For third place I took a big jump back to 1971 and 1978 with 18 albums released in each of those years that I listened to. The next three most listened to years are all in the 1970s, which came as no surprise to me. In 1970 I turned 16, got a summer job and bought some records with the money from my first foray into the working world. In 1973 I graduated from high school and two days later got a full-time job with a decent salary that helped feed my appetite for music. After the 1970’s my listening jumped all over the place from 1958 to the present.
The next stat is for how I listened to all that music. Thanks to Covid-19 and isolating at home I decided to go through our vinyl collection, starting at A and going through the alphabet. I didn’t listen to every album but I did listen to 210 slabs of vinyl. iTunes came in second with 146 albums that I listened to. I only listened to three cassette tapes in 2020 and no 8-track or reel to reel tapes. I should mention that these statistics are all for full albums, I do not keep statistics for single releases or album samples.
The next category is for the most listened to artist in 2020, and the winner is Pink Floyd, with eight albums in 2020 that I listened to. ‘A Momentary Lapse of Reason’ was the only album with two listens, which is interesting to me because I am a huge DSotM fan, 1973 right!
Second place was Daniel Amos with eight albums and two listens to their album ‘Mr. Buechner’s Dream’. These two come as no surprise to myself or anyone who knows me, the two artists are longstanding favourites for me.
The most listened to album goes to ‘Greatest Hits’ by Various Artists. This happens every year, for some reason I like listening to compilation albums such as this one from K-Tel, which I bought in 1973 from the Hudson’t Bay store in Grande Cache shortly after I graduated from high school, if my memory serves me well there were only about a dozen of us in the grad class.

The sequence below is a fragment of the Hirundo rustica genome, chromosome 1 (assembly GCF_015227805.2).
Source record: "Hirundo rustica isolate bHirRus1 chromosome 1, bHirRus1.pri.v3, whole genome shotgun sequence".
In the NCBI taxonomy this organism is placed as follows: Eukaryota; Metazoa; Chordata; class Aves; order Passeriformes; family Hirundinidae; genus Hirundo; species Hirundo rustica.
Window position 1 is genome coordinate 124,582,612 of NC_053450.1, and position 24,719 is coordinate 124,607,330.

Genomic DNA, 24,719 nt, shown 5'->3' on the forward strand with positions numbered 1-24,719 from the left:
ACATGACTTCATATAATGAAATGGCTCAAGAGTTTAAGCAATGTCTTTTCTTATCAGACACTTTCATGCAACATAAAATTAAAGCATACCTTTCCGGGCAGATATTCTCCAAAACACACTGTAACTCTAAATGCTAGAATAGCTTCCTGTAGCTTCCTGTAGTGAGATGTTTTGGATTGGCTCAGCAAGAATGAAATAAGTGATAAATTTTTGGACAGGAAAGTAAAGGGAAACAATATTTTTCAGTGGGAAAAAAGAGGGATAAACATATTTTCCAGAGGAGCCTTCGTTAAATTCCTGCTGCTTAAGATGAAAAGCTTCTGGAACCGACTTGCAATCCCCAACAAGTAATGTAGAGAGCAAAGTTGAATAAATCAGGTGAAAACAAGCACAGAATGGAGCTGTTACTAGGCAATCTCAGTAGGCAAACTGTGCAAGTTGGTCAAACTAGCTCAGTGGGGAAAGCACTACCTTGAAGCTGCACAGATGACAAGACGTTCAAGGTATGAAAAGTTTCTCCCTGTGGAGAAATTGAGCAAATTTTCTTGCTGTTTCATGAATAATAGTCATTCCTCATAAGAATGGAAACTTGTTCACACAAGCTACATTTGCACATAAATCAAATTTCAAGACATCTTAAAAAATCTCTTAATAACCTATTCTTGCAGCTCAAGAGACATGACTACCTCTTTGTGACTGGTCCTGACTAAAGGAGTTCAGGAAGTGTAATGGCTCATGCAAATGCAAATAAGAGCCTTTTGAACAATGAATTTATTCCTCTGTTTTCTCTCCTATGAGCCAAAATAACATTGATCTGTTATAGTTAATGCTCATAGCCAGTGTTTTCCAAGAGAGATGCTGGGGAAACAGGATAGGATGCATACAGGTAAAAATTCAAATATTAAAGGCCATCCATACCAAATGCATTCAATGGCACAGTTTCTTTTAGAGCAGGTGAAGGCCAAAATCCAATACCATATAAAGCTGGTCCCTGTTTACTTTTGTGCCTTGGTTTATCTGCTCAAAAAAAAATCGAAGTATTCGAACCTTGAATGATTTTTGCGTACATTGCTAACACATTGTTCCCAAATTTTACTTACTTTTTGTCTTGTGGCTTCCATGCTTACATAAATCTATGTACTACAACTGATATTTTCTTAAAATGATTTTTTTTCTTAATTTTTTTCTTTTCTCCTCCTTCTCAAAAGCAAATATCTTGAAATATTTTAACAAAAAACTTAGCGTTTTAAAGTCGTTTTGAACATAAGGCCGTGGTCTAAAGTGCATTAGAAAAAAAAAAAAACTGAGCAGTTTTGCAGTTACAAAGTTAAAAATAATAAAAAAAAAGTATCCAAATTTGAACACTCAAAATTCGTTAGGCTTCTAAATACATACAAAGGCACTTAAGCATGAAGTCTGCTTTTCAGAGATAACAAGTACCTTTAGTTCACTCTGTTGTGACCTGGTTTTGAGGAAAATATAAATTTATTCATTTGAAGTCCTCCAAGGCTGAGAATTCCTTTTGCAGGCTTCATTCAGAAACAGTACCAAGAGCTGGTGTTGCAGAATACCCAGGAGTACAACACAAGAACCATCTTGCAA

After that there was a log jam for the most listened to albums of 2020 with these all tying for the top spot:
‘Hermit of Mink Hollow’ by Todd Rundgren
‘Lateralus’ by Tool
‘Shades of Deep Purple’ by Deep Purple
‘Western Swing & Waltzes and Other Punchy Songs’ by Colter Wall
‘The Beatles’ by The Beatles, aka ’The White Album’.
The final observation is for the 2020 album of the year award.
Wait, I don’t do album of the year awards.
What we do have are some of my favourite listens from 2020, with a heavy emphasis on the word some.
Bob Dylan: ‘Rough And Rowdy Ways’. I saw him live in concert in 2017 and that was not a pleasant experience, this album restored Dylan to my good books.
Gwenifer Raymond: ‘Strange Lights Over Garth Mountain’. I had never heard of her before this album came out, and now I can’t stop listening her. An achingly beautiful album.
Colter Wall – ‘Western Swing & Waltzes and Other Punchy Songs’
Colter Wall came roaring out of Saskatchewan playing honest country and western music and with this, his third release, he builds on what the first two laid down and then upped the ante.
Speaking of good C&W music, Sturgill Simpson – ‘Cuttin’ Grass ‘, entertained me for hours.
Sturgill Simpson is like Colter Wall in that I have been listening to his music since he released his first album back in 2013. His newest, ‘Cuttin’ Grass’ is both a departure and a return. It is different from his last release and similar to his first. I have played this on vinyl, and it sounds incredible.
Lucinda Williams – ‘Good Souls Better Angels’ I am a latecomer to Lucinda Williams’s music but having found it I only want to hear more and this release sounds might fine.
Neil Young – ‘Homegrown’ I have been listening to Neil Young’s music since the day before forever. This is reminiscent of some of his early stuff, more acoustic and folky.
Steve Earle and the Dukes – ‘Ghosts of West Virginia’ All I knew about Steve Earle was his big hits, Guitar Town and Copperhead Road. Until last year, when I started streaming some of his music, and then this album came out and now I have my ear glued to his music.